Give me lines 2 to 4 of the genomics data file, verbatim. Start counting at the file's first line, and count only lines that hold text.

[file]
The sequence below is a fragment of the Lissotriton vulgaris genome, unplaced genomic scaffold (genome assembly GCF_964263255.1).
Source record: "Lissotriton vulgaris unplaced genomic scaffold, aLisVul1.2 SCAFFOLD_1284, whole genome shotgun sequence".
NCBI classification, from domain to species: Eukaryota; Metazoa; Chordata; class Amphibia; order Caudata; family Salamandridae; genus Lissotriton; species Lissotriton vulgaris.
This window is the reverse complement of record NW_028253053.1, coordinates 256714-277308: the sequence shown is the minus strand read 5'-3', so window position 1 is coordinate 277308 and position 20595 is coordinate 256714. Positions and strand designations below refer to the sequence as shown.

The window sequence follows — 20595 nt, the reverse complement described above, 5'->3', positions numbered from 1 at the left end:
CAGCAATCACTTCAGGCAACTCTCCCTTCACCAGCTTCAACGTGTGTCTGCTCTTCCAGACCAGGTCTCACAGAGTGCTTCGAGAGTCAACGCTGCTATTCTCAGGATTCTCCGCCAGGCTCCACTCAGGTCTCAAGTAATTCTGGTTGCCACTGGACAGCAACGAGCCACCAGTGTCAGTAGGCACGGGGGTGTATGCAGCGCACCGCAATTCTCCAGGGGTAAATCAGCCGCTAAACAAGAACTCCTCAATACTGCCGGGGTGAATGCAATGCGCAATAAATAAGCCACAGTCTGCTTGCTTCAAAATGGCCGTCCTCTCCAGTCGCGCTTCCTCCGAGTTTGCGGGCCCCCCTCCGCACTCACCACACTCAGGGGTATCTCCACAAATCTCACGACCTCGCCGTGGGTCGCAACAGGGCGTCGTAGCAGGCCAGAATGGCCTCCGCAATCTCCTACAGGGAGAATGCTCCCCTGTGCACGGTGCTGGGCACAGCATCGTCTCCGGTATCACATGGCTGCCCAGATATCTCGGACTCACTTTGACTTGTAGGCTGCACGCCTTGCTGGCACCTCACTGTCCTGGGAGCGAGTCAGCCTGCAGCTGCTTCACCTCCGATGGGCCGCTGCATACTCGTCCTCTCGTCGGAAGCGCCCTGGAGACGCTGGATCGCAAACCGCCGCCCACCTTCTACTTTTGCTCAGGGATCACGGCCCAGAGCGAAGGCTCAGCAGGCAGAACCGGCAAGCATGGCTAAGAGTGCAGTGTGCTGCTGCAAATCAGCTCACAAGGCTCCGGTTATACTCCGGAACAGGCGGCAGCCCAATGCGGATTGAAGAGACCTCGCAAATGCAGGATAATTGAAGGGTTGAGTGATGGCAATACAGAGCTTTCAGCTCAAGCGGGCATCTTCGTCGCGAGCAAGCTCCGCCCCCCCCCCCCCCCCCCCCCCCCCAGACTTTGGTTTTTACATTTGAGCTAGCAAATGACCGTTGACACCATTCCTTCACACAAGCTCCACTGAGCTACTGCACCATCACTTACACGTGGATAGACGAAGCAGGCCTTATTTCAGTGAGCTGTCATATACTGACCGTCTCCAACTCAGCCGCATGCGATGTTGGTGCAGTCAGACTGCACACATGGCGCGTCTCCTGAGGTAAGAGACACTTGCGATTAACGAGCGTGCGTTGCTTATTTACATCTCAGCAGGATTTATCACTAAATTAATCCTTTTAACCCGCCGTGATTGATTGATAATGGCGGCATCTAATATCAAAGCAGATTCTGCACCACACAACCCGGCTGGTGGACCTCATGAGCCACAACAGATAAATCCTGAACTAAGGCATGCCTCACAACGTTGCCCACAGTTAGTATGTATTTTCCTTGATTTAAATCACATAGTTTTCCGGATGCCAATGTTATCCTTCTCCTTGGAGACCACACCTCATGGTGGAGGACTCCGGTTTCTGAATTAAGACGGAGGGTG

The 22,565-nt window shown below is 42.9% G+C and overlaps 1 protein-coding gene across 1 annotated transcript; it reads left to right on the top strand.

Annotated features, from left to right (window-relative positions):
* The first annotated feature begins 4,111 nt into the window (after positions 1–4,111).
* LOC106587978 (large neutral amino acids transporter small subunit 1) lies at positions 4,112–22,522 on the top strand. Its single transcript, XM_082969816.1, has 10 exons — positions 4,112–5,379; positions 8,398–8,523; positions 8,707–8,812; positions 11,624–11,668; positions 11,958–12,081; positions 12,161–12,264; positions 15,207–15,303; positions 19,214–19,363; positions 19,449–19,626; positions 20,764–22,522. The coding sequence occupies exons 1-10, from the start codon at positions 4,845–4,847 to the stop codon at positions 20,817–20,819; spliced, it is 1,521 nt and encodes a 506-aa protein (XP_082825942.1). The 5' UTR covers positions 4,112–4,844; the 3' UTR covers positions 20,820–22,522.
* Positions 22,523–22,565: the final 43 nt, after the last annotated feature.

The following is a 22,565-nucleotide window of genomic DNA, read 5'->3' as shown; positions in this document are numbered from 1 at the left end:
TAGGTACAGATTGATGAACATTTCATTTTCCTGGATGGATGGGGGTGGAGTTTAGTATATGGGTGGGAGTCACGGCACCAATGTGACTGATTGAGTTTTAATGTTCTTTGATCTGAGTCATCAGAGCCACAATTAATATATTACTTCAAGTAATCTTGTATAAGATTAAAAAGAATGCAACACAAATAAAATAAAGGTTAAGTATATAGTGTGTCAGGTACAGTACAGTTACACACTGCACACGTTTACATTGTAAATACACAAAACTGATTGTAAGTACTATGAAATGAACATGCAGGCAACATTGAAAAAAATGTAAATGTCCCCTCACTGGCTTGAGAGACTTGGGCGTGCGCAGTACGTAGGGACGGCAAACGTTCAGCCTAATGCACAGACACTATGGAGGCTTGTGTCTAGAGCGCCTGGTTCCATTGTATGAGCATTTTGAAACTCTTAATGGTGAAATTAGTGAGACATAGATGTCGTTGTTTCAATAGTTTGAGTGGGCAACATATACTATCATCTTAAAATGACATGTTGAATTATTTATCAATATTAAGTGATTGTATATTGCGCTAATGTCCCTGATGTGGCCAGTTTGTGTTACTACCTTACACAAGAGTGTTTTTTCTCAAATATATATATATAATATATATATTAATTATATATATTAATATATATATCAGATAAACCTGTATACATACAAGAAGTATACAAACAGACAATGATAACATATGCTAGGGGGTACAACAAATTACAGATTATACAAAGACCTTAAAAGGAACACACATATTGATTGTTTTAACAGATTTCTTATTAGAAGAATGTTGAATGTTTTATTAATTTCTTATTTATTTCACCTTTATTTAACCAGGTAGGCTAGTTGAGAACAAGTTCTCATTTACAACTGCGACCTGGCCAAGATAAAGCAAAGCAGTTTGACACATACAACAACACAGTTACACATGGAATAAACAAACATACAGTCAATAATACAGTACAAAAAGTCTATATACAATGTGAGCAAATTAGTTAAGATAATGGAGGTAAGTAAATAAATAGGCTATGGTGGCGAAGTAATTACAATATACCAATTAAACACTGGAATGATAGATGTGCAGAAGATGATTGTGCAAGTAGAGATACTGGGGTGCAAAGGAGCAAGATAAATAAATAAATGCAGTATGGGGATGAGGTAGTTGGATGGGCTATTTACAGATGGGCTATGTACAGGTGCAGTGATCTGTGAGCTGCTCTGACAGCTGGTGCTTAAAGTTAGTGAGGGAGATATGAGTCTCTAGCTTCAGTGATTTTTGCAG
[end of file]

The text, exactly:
Source record: "Lissotriton vulgaris unplaced genomic scaffold, aLisVul1.2 SCAFFOLD_1284, whole genome shotgun sequence".
NCBI classification, from domain to species: Eukaryota; Metazoa; Chordata; class Amphibia; order Caudata; family Salamandridae; genus Lissotriton; species Lissotriton vulgaris.
This window is the reverse complement of record NW_028253053.1, coordinates 256714-277308: the sequence shown is the minus strand read 5'-3', so window position 1 is coordinate 277308 and position 20595 is coordinate 256714. Positions and strand designations below refer to the sequence as shown.